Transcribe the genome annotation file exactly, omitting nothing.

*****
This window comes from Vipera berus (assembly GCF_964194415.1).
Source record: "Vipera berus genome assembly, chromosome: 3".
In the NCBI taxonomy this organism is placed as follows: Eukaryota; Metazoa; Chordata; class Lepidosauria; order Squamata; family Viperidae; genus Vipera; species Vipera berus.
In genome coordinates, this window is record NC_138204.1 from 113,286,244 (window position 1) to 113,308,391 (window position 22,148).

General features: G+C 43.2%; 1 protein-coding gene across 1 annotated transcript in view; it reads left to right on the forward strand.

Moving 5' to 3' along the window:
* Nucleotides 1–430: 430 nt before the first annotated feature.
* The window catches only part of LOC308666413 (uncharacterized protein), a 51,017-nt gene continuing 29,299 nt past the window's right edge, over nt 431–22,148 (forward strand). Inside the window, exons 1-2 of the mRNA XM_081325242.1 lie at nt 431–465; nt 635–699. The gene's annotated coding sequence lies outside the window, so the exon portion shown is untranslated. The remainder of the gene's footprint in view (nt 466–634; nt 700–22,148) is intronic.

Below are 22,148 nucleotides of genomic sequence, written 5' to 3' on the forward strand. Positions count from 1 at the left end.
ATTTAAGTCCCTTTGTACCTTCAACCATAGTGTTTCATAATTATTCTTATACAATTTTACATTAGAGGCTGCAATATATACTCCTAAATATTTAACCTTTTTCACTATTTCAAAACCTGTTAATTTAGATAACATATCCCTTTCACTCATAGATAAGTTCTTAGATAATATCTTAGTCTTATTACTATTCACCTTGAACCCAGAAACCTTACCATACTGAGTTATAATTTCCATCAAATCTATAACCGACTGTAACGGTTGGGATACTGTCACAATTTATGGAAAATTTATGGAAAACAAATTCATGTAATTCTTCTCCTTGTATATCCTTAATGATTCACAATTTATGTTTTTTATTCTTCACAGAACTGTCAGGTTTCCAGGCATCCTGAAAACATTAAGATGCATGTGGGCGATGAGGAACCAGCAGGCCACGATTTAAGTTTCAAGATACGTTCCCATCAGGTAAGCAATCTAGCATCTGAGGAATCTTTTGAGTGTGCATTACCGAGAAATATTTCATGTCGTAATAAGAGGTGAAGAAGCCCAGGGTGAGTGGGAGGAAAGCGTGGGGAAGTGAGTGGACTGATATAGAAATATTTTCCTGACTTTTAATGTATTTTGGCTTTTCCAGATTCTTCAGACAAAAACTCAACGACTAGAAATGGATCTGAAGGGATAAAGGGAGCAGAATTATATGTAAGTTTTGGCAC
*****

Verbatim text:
This window comes from Vipera berus (assembly GCF_964194415.1).
Source record: "Vipera berus genome assembly, chromosome: 3".
In the NCBI taxonomy this organism is placed as follows: Eukaryota; Metazoa; Chordata; class Lepidosauria; order Squamata; family Viperidae; genus Vipera; species Vipera berus.
In genome coordinates, this window is record NC_138204.1 from 113,286,244 (window position 1) to 113,308,391 (window position 22,148).

General features: G+C 43.2%; 1 protein-coding gene across 1 annotated transcript in view; it reads left to right on the forward strand.

Moving 5' to 3' along the window:
* Nucleotides 1–430: 430 nt before the first annotated feature.
* The window catches only part of LOC308666413 (uncharacterized protein), a 51,017-nt gene continuing 29,299 nt past the window's right edge, over nt 431–22,148 (forward strand). Inside the window, exons 1-2 of the mRNA XM_081325242.1 lie at nt 431–465; nt 635–699. The gene's annotated coding sequence lies outside the window, so the exon portion shown is untranslated. The remainder of the gene's footprint in view (nt 466–634; nt 700–22,148) is intronic.

Below are 22,148 nucleotides of genomic sequence, written 5' to 3' on the forward strand. Positions count from 1 at the left end.
ATTTAAGTCCCTTTGTACCTTCAACCATAGTGTTTCATAATTATTCTTATACAATTTTACATTAGAGGCTGCAATATATACTCCTAAATATTTAACCTTTTTCACTATTTCAAAACCTGTTAATTTAGATAACATATCCCTTTCACTCATAGATAAGTTCTTAGATAATATCTTAGTCTTATTACTATTCACCTTGAACCCAGAAACCTTACCATACTGAGTTATAATTTCCATCAAATCTATAACCGACTGTAACGGTTGGGATACTGTCACAATTTATGGAAAATTTATGGAAAACAAATTCATGTAATTCTTCTCCTTGTATATCCTTAATGATTCACAATTTATGTTTTTTATTCTTCACAGAACTGTCAGGTTTCCAGGCATCCTGAAAACATTAAGATGCATGTGGGCGATGAGGAACCAGCAGGCCACGATTTAAGTTTCAAGATACGTTCCCATCAGGTAAGCAATCTAGCATCTGAGGAATCTTTTGAGTGTGCATTACCGAGAAATATTTCATGTCGTAATAAGAGGTGAAGAAGCCCAGGGTGAGTGGGAGGAAAGCGTGGGGAAGTGAGTGGACTGATATAGAAATATTTTCCTGACTTTTAATGTATTTTGGCTTTTCCAGATTCTTCAGACAAAAACTCAACGACTAGAAATGGATCTGAAGGGATAAAGGGAGCAGAATTATATGTAAGTTTTGGCAC